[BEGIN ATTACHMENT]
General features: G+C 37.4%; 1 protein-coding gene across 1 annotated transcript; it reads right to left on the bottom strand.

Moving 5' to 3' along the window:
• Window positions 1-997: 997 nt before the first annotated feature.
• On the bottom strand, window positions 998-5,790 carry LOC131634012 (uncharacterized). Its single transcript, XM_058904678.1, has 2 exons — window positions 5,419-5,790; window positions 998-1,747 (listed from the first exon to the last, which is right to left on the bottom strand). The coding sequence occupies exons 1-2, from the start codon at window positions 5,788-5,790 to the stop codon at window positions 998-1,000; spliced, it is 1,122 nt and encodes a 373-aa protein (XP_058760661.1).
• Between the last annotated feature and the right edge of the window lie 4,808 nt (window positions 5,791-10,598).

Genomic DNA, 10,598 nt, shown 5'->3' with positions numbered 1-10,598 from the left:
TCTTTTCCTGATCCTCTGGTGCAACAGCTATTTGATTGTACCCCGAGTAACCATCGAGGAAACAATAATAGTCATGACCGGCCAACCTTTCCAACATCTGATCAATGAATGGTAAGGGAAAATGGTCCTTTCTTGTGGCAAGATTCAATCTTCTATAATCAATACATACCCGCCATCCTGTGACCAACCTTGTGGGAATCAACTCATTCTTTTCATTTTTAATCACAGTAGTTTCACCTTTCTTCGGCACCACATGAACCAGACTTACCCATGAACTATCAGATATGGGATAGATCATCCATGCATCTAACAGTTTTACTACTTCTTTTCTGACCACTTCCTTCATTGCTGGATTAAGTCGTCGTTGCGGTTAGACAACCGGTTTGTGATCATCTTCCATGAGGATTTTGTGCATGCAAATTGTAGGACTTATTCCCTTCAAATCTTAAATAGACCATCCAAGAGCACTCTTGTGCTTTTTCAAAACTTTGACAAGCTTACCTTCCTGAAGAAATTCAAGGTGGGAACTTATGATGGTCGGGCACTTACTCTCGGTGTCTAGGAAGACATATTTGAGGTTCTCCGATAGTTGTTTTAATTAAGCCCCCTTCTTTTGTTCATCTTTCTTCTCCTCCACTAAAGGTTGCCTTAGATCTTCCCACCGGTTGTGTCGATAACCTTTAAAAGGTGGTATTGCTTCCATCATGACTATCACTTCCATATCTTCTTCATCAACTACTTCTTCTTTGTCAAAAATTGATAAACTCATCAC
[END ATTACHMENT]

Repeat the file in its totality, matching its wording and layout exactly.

General features: G+C 37.4%; 1 protein-coding gene across 1 annotated transcript; it reads right to left on the bottom strand.

Moving 5' to 3' along the window:
• Window positions 1-997: 997 nt before the first annotated feature.
• On the bottom strand, window positions 998-5,790 carry LOC131634012 (uncharacterized). Its single transcript, XM_058904678.1, has 2 exons — window positions 5,419-5,790; window positions 998-1,747 (listed from the first exon to the last, which is right to left on the bottom strand). The coding sequence occupies exons 1-2, from the start codon at window positions 5,788-5,790 to the stop codon at window positions 998-1,000; spliced, it is 1,122 nt and encodes a 373-aa protein (XP_058760661.1).
• Between the last annotated feature and the right edge of the window lie 4,808 nt (window positions 5,791-10,598).

Genomic DNA, 10,598 nt, shown 5'->3' with positions numbered 1-10,598 from the left:
TCTTTTCCTGATCCTCTGGTGCAACAGCTATTTGATTGTACCCCGAGTAACCATCGAGGAAACAATAATAGTCATGACCGGCCAACCTTTCCAACATCTGATCAATGAATGGTAAGGGAAAATGGTCCTTTCTTGTGGCAAGATTCAATCTTCTATAATCAATACATACCCGCCATCCTGTGACCAACCTTGTGGGAATCAACTCATTCTTTTCATTTTTAATCACAGTAGTTTCACCTTTCTTCGGCACCACATGAACCAGACTTACCCATGAACTATCAGATATGGGATAGATCATCCATGCATCTAACAGTTTTACTACTTCTTTTCTGACCACTTCCTTCATTGCTGGATTAAGTCGTCGTTGCGGTTAGACAACCGGTTTGTGATCATCTTCCATGAGGATTTTGTGCATGCAAATTGTAGGACTTATTCCCTTCAAATCTTAAATAGACCATCCAAGAGCACTCTTGTGCTTTTTCAAAACTTTGACAAGCTTACCTTCCTGAAGAAATTCAAGGTGGGAACTTATGATGGTCGGGCACTTACTCTCGGTGTCTAGGAAGACATATTTGAGGTTCTCCGATAGTTGTTTTAATTAAGCCCCCTTCTTTTGTTCATCTTTCTTCTCCTCCACTAAAGGTTGCCTTAGATCTTCCCACCGGTTGTGTCGATAACCTTTAAAAGGTGGTATTGCTTCCATCATGACTATCACTTCCATATCTTCTTCATCAACTACTTCTTCTTTGTCAAAAATTGATAAACTCATCAC